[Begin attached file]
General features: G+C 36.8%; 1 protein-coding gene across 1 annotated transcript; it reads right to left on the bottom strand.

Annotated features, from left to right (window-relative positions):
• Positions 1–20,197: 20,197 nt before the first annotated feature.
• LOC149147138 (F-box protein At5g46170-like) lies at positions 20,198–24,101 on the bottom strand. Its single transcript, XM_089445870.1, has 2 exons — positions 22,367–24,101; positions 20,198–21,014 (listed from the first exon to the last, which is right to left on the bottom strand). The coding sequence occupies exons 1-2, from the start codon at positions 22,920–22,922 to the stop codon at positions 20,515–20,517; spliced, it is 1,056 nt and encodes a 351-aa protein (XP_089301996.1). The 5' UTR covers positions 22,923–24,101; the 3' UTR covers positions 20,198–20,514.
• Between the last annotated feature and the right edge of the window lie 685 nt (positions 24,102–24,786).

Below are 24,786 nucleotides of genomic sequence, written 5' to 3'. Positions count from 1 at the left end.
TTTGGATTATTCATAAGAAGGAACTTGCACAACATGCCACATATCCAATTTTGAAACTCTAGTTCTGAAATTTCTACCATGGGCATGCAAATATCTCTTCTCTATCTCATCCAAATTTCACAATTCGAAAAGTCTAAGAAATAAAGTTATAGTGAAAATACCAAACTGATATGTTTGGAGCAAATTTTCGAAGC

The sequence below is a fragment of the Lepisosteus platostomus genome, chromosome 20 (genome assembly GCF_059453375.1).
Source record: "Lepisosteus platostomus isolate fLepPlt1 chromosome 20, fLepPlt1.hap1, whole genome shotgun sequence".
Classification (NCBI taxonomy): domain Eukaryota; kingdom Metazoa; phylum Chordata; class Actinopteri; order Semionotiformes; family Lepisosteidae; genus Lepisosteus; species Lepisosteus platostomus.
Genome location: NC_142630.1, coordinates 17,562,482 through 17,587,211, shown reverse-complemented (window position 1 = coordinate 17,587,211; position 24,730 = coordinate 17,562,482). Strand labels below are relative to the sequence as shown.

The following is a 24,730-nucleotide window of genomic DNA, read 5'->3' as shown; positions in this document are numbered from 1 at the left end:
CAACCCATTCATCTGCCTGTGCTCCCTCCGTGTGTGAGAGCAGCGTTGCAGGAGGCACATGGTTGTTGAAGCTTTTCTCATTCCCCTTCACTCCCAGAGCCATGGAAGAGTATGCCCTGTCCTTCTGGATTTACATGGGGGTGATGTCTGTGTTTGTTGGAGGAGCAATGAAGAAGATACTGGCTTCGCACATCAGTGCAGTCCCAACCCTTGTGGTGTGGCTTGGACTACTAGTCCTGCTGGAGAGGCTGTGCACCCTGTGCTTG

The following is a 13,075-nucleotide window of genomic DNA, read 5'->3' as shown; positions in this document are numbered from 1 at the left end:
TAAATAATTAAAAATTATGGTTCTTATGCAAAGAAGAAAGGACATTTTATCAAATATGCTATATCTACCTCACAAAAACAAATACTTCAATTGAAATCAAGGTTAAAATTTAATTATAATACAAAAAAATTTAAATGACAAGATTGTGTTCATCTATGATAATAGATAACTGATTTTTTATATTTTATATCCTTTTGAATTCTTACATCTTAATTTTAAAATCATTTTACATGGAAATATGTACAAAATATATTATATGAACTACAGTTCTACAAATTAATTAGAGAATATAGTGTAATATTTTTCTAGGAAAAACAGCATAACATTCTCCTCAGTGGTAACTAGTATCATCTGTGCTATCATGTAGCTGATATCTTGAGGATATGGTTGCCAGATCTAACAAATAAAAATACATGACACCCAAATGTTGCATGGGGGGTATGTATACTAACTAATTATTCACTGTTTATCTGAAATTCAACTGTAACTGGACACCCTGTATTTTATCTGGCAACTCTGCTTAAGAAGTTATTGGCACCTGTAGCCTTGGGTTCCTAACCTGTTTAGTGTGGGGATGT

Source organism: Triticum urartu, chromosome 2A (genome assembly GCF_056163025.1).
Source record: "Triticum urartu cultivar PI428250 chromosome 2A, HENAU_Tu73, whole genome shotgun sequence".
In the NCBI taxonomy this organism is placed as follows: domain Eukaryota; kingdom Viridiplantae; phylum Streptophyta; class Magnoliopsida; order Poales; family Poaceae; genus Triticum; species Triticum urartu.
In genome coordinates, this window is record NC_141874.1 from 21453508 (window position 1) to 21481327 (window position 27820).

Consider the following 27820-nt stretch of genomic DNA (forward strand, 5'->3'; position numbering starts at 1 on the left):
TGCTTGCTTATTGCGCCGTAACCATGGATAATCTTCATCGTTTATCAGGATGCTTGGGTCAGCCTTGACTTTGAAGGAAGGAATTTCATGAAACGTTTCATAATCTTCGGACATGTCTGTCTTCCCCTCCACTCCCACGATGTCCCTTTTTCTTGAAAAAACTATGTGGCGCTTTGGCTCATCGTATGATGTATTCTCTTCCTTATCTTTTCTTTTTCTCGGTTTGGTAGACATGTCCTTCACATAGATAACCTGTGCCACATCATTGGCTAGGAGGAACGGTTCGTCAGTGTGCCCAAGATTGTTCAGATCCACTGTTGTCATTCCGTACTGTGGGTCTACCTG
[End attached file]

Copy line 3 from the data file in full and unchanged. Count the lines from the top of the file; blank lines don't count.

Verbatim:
• Positions 1–20,197: 20,197 nt before the first annotated feature.